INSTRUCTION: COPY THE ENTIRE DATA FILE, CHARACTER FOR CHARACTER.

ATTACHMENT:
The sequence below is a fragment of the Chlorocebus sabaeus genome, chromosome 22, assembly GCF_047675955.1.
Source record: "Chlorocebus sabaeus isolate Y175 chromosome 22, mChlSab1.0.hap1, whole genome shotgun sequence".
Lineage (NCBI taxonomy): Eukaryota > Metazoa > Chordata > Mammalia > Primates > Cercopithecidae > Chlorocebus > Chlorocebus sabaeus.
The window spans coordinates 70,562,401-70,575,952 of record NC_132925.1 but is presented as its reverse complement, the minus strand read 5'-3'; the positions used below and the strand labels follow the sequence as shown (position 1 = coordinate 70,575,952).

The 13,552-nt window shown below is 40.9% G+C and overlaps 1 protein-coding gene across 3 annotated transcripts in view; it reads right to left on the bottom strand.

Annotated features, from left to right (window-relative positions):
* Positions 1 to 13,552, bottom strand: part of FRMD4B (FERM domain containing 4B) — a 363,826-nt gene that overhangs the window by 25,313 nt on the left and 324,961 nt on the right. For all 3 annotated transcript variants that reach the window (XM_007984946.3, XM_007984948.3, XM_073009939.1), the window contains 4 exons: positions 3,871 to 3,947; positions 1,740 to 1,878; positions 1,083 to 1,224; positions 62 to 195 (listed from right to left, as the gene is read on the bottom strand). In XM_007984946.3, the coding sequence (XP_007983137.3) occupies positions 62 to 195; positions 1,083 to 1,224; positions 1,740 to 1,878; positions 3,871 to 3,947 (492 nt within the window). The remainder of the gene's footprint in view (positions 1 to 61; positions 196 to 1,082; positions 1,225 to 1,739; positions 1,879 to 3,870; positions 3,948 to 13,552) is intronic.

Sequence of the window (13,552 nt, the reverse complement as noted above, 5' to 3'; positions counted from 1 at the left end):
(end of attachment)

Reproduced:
The sequence below is a fragment of the Chlorocebus sabaeus genome, chromosome 22, assembly GCF_047675955.1.
Source record: "Chlorocebus sabaeus isolate Y175 chromosome 22, mChlSab1.0.hap1, whole genome shotgun sequence".
Lineage (NCBI taxonomy): Eukaryota > Metazoa > Chordata > Mammalia > Primates > Cercopithecidae > Chlorocebus > Chlorocebus sabaeus.
The window spans coordinates 70,562,401-70,575,952 of record NC_132925.1 but is presented as its reverse complement, the minus strand read 5'-3'; the positions used below and the strand labels follow the sequence as shown (position 1 = coordinate 70,575,952).

The 13,552-nt window shown below is 40.9% G+C and overlaps 1 protein-coding gene across 3 annotated transcripts in view; it reads right to left on the bottom strand.

Annotated features, from left to right (window-relative positions):
* Positions 1 to 13,552, bottom strand: part of FRMD4B (FERM domain containing 4B) — a 363,826-nt gene that overhangs the window by 25,313 nt on the left and 324,961 nt on the right. For all 3 annotated transcript variants that reach the window (XM_007984946.3, XM_007984948.3, XM_073009939.1), the window contains 4 exons: positions 3,871 to 3,947; positions 1,740 to 1,878; positions 1,083 to 1,224; positions 62 to 195 (listed from right to left, as the gene is read on the bottom strand). In XM_007984946.3, the coding sequence (XP_007983137.3) occupies positions 62 to 195; positions 1,083 to 1,224; positions 1,740 to 1,878; positions 3,871 to 3,947 (492 nt within the window). The remainder of the gene's footprint in view (positions 1 to 61; positions 196 to 1,082; positions 1,225 to 1,739; positions 1,879 to 3,870; positions 3,948 to 13,552) is intronic.

Sequence of the window (13,552 nt, the reverse complement as noted above, 5' to 3'; positions counted from 1 at the left end):